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Son Says Jones Won't Burn Qurans on 9/11

The son of a pastor who suspended plans to burn copies of the Quran (Koran) to mark the 9/11 anniversary says Islam's holiest text will not be torched at their Florida church Saturday.

Luke Jones, the son of the Rev. Terry Jones, told reporters Friday that the event will not take place Saturday. But he says he can't speak about whether there will be a future event.

The pastor called off the Quran-burning event after claiming he had commitments from Muslim leaders that a mosque would not be built near ground zero in New York. When that was met with denials, the minister said the burning event was suspended.

The pastor says he will to fly to New York to meet with the imam overseeing the mosque project there.

However, Imam Feisal Abdul Rauf said Friday that he has no plans to meet Saturday.

"I am prepared to consider meeting with anyone who is seriously committed to pursuing peace," Imam Feisal Abdul Rauf said in a prepared statement. "We have no such meeting planned at this time. Our plans for the community center have not changed. With the solemn day of September 11 upon us, I encourage everyone to take time for prayer and reflection."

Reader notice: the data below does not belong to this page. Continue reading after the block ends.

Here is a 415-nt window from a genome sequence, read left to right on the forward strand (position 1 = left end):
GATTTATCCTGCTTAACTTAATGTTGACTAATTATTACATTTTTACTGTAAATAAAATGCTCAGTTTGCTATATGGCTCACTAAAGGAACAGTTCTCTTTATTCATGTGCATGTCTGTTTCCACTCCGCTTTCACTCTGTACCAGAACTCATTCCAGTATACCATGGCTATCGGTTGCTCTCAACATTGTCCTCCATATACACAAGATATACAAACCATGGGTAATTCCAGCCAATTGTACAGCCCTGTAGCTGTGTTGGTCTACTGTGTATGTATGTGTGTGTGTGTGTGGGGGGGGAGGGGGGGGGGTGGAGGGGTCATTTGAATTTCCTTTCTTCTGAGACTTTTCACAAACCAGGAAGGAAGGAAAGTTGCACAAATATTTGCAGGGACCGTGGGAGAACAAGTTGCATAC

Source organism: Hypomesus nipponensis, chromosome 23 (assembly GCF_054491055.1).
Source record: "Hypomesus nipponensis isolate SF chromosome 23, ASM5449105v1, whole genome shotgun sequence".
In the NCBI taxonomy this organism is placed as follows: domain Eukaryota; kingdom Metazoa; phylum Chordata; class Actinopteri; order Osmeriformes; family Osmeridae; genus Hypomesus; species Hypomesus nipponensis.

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The statement appeared to leave open the possibility of a meeting but did not mention Jones by name or say specifically whether Rauf believed the pastor was a peacemaker who deserved a meeting.

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Jones created outrage in the U.S. and around the world by threatening to have his small congregation burn the Quran.

The anti-Islamic pastor of the Dove World Outreach Center in Gainesville, Fla., had said Thursday that he would back off his plans for the Quran-burning based conversations with a Florida imam who, Jones said, offered to have the New York project moved.

Then Jones reversed course and lashed out at the local imam, Muhammad Musri of the Islamic Society of Central Florida. No firm deal to move the New York Islamic center ever existed.

Jones' daughter, Emma, said in an interview with the German news website Spiegel Online that she begged him in an e-mail, "Papa, don't do it," but he didn't answer. She said she hasn't had contact with him since 2008, when he was ousted by members of a church he had founded in Cologne, Germany.

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